People have ridden horses for centuries, and in Colorado, there’s not much better than a horseback ride through Rocky Mountain National Park. Driving through the Front Range, you’ll see quite a few stables and horses in their pastures, and going for a ride can be a great way to explore nature. However, as with any outdoor activity, there is some risk involved and when you’re dealing with a large animal such as a horse, it’s important to exercise caution. Being thrown can result in serious spinal injuries and could significantly alter your life. At the Colorado Spine Institute (CSI) in Loveland, we can treat serious spine conditions and injuries sustained from riding a horse.
People from all over the country come to Colorado to explore the mountains, and many people do so on the back of a horse. The stables who take people out on trail rides provide horses who are used to people, but it’s important for people to be used to the horses as well. An animal that stands four to five feet tall can be intimidating, and it can be important to take the time to familiarize yourself with the horse. Trail guides will train people on how to control the reins and feel comfortable in the saddle, and the ride should be fairly easy as the group makes their way through the mountains. However, it may be necessary or required for beginner riders to wear a helmet, both for their protection and for liability purposes.
Head and Neck Injuries
While many people simply worry about being “saddle sore” after a few hours on the trail, there is always the risk of a head or neck injury while riding a horse. If a horse is spooked or decides to bolt for some reason, the rider can be thrown or fall from the saddle, landing on their neck or back. More experienced riders may know how to stay in the saddle and stop a scared horse, but beginner riders won’t have the same knowledge or reaction time as someone who’s spent countless hours on a horse. A person of average height sitting on a horse can have their head approximately 13 feet in the air, and if a horse rears and the person is thrown, that can be long fall to the ground. With millions of people riding horses each year, the number of injuries can be quite high.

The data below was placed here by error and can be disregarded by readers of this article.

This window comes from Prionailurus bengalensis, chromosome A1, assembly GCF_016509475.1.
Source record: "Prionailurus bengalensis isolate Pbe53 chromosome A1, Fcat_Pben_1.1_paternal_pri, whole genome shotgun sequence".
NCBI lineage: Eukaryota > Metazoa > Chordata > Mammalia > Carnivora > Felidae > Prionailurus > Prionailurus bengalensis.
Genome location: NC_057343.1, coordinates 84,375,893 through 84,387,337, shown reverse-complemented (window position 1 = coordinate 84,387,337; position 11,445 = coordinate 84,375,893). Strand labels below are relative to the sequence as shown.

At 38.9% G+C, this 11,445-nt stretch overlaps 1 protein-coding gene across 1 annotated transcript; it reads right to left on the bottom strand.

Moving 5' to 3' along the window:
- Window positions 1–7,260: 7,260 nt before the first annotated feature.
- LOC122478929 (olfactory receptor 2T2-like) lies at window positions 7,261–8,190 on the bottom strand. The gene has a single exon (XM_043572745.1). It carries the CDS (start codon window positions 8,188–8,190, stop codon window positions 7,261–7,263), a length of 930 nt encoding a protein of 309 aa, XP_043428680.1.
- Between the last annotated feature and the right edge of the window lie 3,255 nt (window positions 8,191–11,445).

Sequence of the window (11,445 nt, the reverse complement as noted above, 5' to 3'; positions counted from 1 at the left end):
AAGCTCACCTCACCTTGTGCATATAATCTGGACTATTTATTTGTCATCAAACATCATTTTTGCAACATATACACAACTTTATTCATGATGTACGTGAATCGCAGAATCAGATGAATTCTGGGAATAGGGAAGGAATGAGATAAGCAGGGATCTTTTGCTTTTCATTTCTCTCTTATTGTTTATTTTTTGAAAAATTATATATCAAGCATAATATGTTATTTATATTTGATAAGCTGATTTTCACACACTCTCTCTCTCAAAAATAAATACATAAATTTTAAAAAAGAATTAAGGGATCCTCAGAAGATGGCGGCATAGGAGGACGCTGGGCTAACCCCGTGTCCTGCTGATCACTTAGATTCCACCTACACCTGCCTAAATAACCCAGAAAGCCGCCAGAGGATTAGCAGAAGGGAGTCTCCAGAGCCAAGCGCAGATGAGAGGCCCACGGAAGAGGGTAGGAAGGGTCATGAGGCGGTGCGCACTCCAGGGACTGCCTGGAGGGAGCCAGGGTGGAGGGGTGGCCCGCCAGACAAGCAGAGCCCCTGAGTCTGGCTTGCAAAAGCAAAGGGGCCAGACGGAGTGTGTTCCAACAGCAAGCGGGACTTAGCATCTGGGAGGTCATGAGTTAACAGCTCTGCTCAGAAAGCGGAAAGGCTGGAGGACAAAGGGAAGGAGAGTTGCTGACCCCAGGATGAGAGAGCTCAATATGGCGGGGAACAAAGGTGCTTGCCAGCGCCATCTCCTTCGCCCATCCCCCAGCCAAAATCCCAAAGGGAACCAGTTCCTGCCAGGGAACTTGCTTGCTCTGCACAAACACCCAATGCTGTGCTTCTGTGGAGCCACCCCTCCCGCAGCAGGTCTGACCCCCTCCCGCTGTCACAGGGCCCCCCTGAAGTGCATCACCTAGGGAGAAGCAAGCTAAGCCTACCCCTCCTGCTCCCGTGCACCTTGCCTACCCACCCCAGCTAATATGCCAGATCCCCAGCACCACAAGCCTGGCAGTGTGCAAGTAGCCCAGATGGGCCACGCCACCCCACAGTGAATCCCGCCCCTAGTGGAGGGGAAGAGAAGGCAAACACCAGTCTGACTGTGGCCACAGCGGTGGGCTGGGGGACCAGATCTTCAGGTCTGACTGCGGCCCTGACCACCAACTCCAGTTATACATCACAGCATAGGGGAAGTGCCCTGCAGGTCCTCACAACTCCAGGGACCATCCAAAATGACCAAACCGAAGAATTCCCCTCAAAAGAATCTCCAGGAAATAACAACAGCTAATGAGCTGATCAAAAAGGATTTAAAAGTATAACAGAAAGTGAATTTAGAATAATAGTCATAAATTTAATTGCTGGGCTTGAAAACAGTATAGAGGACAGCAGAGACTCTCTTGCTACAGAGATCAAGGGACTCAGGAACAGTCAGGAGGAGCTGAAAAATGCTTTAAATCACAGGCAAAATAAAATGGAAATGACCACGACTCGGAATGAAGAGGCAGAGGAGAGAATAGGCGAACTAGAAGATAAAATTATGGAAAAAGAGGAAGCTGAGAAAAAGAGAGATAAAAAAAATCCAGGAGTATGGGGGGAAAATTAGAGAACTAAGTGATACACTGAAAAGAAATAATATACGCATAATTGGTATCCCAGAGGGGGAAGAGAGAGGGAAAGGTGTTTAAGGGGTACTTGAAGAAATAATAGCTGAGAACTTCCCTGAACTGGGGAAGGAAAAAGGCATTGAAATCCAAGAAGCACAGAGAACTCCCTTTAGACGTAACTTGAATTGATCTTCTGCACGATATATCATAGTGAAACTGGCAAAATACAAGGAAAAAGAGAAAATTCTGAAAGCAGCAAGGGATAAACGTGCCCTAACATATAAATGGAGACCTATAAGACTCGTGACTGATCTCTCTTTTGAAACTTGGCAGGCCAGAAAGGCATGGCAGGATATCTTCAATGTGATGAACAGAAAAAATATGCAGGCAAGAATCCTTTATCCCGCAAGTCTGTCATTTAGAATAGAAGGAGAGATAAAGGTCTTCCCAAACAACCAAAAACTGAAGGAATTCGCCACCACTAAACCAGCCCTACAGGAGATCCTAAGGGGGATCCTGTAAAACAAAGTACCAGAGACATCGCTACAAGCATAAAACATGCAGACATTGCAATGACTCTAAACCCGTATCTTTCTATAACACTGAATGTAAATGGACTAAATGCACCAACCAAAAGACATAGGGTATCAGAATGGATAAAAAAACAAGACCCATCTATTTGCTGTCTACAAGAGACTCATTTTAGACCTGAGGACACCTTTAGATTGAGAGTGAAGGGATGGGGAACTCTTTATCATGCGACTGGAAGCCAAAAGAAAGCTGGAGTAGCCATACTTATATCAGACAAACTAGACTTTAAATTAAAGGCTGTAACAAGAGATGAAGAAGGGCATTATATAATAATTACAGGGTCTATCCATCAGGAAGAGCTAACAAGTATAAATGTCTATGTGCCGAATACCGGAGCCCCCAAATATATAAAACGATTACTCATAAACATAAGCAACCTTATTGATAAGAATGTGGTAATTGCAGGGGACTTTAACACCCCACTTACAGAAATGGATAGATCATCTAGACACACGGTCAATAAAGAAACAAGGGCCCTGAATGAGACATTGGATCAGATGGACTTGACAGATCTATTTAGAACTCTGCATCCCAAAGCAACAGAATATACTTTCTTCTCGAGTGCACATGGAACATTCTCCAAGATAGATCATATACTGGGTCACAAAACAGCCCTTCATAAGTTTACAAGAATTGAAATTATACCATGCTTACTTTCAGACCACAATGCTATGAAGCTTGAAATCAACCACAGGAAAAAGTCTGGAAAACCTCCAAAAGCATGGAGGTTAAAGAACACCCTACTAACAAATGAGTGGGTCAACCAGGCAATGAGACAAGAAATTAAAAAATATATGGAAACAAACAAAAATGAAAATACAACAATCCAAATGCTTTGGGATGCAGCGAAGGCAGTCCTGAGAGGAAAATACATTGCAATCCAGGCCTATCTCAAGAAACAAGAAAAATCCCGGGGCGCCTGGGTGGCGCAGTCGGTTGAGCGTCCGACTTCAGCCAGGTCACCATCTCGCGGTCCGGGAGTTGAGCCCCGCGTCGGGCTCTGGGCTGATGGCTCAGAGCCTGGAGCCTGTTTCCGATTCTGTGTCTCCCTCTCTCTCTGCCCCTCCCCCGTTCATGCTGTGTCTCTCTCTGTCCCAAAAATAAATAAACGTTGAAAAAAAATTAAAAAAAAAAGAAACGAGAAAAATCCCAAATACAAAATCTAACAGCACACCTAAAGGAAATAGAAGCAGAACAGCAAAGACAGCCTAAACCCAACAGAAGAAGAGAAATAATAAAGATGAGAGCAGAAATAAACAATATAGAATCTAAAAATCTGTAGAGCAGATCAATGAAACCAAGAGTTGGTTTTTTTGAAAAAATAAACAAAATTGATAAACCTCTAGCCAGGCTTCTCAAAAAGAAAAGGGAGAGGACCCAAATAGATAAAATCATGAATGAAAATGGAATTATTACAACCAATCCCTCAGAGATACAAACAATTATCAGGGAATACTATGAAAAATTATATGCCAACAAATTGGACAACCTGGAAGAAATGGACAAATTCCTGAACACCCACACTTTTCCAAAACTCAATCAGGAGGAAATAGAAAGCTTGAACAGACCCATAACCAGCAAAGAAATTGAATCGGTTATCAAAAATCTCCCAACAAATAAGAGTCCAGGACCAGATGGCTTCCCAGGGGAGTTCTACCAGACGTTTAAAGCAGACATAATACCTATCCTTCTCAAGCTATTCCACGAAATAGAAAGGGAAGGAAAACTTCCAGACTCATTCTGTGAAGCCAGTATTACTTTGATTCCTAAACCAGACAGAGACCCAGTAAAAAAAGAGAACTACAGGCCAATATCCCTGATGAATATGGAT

At CSI in Loveland, we’ve treated many patients who have been injured during outdoor sports or activities. Horseback riding can be a very fun and fulfilling activity, but it’s important to understand the risks involved when climbing onto a living, breathing animal. There are those in Colorado who rely on horses for their livelihood, and they treat their animals with love and respect. If you’ve been injured while riding a horse, or you have a pre-existing spinal condition and you want to know if you can ride a horse, please visit us today. We’ll gladly answer your questions and help you find the best way to do this and other outdoor activities.